One of the most common mistakes I see is organizations that write procedures to meet an ISO 9001 requirement prior to implementing the process to meet the requirement. There is a widespread belief that if a procedure is written, then it will be followed. Much like the 1989 movie, Field of Dreams, this is fantasy. The movie tag line is “If you build it, he will come.” And while that is a perfectly acceptable belief for a movie in the fantasy genre, it is a ridiculous notion for an organization to believe that if they write procedures, then employees will follow them.
So how should an organization go about documenting their processes in procedures? First, determine which procedures are needed. Procedures require a lot of resources to keep them current and properly distributed and to ensure obsolete versions are inaccessible. So, before using your limited resources to write one, make sure you need it.
Get a team involved to map out the process. This does not need to be some long-standing committee that meets regularly to argue out details of the process. Involve
- the process owner (individual with the greatest stake in the process),
- someone who routinely does the process,
- an internal customer of the output of the process, and
- someone who knows nothing about the process.
“The purpose of this procedure is to describe the process for internal audits.”
That is circular thinking and pure drivel.
State the purpose of internal auditing (not the purpose of having an internal auditing procedure). The purpose of auditing is to ensure the organization is maintaining its quality management system in accordance with ISO 9001 (or other standard), customer requirements, internal requirements, and statutory and regulatory requirements, as applicable.
Next, describe the scope of the process. Internal auditing typically includes all of the QMS processes (and may exclude HR, safety, and/or financial systems). Make sure it is clear what elements, areas, or processes are included and/or excluded from the scope of the process.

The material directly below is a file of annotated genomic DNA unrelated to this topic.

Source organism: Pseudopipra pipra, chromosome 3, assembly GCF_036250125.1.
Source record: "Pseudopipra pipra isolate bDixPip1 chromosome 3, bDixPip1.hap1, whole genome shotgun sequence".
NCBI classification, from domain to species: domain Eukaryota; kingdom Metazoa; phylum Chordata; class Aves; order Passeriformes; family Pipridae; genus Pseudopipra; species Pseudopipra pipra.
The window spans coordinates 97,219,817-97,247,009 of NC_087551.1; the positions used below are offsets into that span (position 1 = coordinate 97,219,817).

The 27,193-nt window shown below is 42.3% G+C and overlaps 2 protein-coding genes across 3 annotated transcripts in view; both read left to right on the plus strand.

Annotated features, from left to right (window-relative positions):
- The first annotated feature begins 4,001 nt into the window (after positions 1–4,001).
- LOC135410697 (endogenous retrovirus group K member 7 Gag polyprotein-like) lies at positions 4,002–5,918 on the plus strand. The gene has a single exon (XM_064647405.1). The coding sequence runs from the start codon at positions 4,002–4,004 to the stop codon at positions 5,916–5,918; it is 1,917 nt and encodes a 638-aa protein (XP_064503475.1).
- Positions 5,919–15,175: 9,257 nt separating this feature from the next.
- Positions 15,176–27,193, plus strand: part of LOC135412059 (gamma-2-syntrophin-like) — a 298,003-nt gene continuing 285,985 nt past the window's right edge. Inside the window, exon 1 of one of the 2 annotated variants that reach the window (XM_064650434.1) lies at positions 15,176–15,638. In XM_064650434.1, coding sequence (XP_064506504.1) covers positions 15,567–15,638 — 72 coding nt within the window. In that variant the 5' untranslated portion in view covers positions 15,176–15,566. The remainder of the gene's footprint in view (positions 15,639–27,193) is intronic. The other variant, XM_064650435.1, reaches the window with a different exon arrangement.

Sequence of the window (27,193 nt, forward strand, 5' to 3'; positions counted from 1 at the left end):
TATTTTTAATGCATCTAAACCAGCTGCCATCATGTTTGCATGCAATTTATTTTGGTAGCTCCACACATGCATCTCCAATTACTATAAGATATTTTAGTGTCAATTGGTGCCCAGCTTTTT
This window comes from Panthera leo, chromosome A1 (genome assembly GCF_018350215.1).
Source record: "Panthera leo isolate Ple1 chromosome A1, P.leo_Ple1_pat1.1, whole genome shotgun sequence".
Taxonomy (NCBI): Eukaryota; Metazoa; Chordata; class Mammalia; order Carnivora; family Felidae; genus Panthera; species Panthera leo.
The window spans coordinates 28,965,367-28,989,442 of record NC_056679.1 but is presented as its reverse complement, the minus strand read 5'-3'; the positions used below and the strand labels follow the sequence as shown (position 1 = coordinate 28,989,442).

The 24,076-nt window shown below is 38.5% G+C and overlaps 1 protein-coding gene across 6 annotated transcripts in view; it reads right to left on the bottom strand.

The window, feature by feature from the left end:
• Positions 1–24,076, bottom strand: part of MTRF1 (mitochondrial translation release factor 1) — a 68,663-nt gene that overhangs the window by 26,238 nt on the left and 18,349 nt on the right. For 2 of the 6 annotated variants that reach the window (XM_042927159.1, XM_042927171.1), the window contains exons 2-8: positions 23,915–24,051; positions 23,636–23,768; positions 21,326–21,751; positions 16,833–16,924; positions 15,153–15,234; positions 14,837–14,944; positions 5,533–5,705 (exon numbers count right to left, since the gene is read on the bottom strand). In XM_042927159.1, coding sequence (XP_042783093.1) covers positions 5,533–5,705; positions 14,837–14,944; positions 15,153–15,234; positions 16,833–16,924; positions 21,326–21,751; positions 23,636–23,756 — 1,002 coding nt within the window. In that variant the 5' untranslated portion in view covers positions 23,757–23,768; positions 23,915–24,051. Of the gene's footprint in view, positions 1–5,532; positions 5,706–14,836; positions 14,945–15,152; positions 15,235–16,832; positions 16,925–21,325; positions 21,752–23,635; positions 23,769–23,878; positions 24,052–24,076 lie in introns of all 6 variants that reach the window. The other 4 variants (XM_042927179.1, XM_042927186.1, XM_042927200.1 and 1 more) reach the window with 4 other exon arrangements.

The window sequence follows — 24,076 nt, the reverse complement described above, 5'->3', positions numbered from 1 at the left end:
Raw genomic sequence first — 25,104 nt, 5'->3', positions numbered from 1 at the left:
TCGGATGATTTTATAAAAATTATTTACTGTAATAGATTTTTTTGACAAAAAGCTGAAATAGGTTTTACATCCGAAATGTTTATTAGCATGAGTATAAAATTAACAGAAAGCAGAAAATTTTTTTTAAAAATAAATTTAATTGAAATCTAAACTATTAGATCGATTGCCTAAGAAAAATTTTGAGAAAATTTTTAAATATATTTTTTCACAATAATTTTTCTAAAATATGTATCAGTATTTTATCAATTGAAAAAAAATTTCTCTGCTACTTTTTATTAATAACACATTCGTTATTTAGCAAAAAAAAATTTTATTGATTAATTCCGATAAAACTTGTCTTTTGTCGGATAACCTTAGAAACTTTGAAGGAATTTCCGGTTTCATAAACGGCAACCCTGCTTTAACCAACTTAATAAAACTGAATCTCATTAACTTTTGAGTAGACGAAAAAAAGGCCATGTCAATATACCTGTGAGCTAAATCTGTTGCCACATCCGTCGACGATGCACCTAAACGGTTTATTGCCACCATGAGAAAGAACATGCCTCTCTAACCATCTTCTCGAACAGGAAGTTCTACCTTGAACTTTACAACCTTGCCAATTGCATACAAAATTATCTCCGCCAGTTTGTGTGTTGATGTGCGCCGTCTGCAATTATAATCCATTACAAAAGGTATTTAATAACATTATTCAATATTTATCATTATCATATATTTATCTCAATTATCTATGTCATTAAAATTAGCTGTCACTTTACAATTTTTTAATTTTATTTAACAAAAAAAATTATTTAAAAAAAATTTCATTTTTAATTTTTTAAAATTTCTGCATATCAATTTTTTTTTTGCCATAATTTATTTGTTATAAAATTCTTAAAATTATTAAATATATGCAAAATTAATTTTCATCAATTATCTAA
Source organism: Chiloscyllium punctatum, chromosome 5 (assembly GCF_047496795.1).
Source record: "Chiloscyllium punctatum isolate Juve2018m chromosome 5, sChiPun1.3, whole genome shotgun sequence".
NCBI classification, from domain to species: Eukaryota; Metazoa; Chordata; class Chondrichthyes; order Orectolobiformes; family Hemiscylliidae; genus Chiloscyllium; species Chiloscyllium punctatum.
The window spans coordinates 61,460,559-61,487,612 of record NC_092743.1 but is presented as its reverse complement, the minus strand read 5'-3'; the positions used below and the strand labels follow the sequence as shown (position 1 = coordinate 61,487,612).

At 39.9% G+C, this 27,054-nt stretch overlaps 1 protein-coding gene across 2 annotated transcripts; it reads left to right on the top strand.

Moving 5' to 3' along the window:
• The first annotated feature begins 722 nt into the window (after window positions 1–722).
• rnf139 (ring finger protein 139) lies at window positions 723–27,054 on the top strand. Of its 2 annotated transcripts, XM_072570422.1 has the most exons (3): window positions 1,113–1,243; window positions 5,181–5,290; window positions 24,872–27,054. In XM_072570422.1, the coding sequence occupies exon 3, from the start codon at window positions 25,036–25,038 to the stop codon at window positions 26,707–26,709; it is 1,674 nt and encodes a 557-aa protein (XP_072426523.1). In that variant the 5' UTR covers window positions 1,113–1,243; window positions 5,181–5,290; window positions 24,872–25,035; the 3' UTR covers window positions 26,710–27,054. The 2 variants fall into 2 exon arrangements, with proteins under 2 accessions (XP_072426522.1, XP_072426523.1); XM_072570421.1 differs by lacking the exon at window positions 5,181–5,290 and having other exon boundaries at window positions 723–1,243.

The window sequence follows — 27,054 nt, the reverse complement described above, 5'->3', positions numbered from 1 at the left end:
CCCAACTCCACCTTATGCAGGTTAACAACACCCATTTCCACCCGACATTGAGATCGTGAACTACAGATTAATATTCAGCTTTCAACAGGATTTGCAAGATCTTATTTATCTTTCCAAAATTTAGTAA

Then, using the team, map out the process. Determine the key steps first. Add detail as necessary. Determine who does what and when (how often) and how the relevant information will be communicated. Draft the process as a flowchart, process map, or other conceptual way. Then before committing those steps to a procedure, DO THEM. Practice. It is incredibly unlikely that the process will work out the way it is originally designed. Walk through it a few times and call the team back together. Talk about what went as expected and what did not. Revamp the process map. Test drive it again; make adjustments. When the process is functional, make sure the procedure is written to describe how it actually works (not how you originally dreamed it would work). Make sure everyone involved is in agreement. Provide training upon release and revision.
Lastly, write a high-level summary for the Responsibilities and Authorities that is simply a (brief!) summary of the tasks defined in the process map. This will also show who will need to be in the loop any time the process and procedure are revised, corrected, or improved.
Which comes first – the process or the procedure? The process should come first and the procedure should reflect the process after the bugs have been worked out. Writing the procedure first and hoping it will be followed is a leading reason of why so many procedures are works of fiction.
I've heard from a number of people who have told me that the Field of Dreams quote is "If you build it, they will come." Accuracy is important. (Misquoting it would have made it a better quote for my blog, but it seemed disingenuous.) At no time in the movie does any character say, "If you build it, they will come." (And Kevin Costner looks really young.)